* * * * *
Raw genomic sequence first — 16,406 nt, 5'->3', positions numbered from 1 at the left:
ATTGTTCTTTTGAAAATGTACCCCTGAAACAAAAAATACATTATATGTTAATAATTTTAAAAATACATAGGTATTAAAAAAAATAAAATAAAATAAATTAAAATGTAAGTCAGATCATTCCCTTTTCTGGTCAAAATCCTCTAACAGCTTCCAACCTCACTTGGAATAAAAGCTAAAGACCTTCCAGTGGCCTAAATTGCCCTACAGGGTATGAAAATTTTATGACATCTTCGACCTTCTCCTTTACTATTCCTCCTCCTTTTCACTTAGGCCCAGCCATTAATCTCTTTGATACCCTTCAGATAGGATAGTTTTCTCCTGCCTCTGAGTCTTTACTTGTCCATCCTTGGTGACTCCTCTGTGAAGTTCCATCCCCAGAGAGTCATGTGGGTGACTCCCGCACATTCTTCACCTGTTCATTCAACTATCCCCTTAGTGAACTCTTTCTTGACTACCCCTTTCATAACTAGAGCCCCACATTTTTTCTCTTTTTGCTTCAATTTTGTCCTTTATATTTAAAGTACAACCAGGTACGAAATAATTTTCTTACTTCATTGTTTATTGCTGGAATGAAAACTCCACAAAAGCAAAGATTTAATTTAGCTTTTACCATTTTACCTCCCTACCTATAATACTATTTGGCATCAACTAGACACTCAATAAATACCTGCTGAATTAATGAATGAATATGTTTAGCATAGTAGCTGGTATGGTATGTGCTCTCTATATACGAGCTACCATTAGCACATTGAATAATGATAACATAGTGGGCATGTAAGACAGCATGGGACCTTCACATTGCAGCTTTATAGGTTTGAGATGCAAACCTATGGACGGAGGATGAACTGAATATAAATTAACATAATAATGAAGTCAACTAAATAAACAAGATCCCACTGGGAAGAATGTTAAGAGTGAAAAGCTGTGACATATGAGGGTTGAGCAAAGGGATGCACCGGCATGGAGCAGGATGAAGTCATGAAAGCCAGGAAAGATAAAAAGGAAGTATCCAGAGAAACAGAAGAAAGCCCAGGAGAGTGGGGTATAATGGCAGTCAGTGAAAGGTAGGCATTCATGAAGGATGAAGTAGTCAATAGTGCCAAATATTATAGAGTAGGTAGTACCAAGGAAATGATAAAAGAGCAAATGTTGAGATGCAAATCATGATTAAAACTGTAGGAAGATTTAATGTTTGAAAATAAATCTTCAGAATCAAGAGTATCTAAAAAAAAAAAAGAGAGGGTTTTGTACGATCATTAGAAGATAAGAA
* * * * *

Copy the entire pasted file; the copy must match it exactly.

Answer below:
Raw genomic sequence first — 16,406 nt, 5'->3', positions numbered from 1 at the left:
ATTGTTCTTTTGAAAATGTACCCCTGAAACAAAAAATACATTATATGTTAATAATTTTAAAAATACATAGGTATTAAAAAAAATAAAATAAAATAAATTAAAATGTAAGTCAGATCATTCCCTTTTCTGGTCAAAATCCTCTAACAGCTTCCAACCTCACTTGGAATAAAAGCTAAAGACCTTCCAGTGGCCTAAATTGCCCTACAGGGTATGAAAATTTTATGACATCTTCGACCTTCTCCTTTACTATTCCTCCTCCTTTTCACTTAGGCCCAGCCATTAATCTCTTTGATACCCTTCAGATAGGATAGTTTTCTCCTGCCTCTGAGTCTTTACTTGTCCATCCTTGGTGACTCCTCTGTGAAGTTCCATCCCCAGAGAGTCATGTGGGTGACTCCCGCACATTCTTCACCTGTTCATTCAACTATCCCCTTAGTGAACTCTTTCTTGACTACCCCTTTCATAACTAGAGCCCCACATTTTTTCTCTTTTTGCTTCAATTTTGTCCTTTATATTTAAAGTACAACCAGGTACGAAATAATTTTCTTACTTCATTGTTTATTGCTGGAATGAAAACTCCACAAAAGCAAAGATTTAATTTAGCTTTTACCATTTTACCTCCCTACCTATAATACTATTTGGCATCAACTAGACACTCAATAAATACCTGCTGAATTAATGAATGAATATGTTTAGCATAGTAGCTGGTATGGTATGTGCTCTCTATATACGAGCTACCATTAGCACATTGAATAATGATAACATAGTGGGCATGTAAGACAGCATGGGACCTTCACATTGCAGCTTTATAGGTTTGAGATGCAAACCTATGGACGGAGGATGAACTGAATATAAATTAACATAATAATGAAGTCAACTAAATAAACAAGATCCCACTGGGAAGAATGTTAAGAGTGAAAAGCTGTGACATATGAGGGTTGAGCAAAGGGATGCACCGGCATGGAGCAGGATGAAGTCATGAAAGCCAGGAAAGATAAAAAGGAAGTATCCAGAGAAACAGAAGAAAGCCCAGGAGAGTGGGGTATAATGGCAGTCAGTGAAAGGTAGGCATTCATGAAGGATGAAGTAGTCAATAGTGCCAAATATTATAGAGTAGGTAGTACCAAGGAAATGATAAAAGAGCAAATGTTGAGATGCAAATCATGATTAAAACTGTAGGAAGATTTAATGTTTGAAAATAAATCTTCAGAATCAAGAGTATCTAAAAAAAAAAAAGAGAGGGTTTTGTACGATCATTAGAAGATAAGAA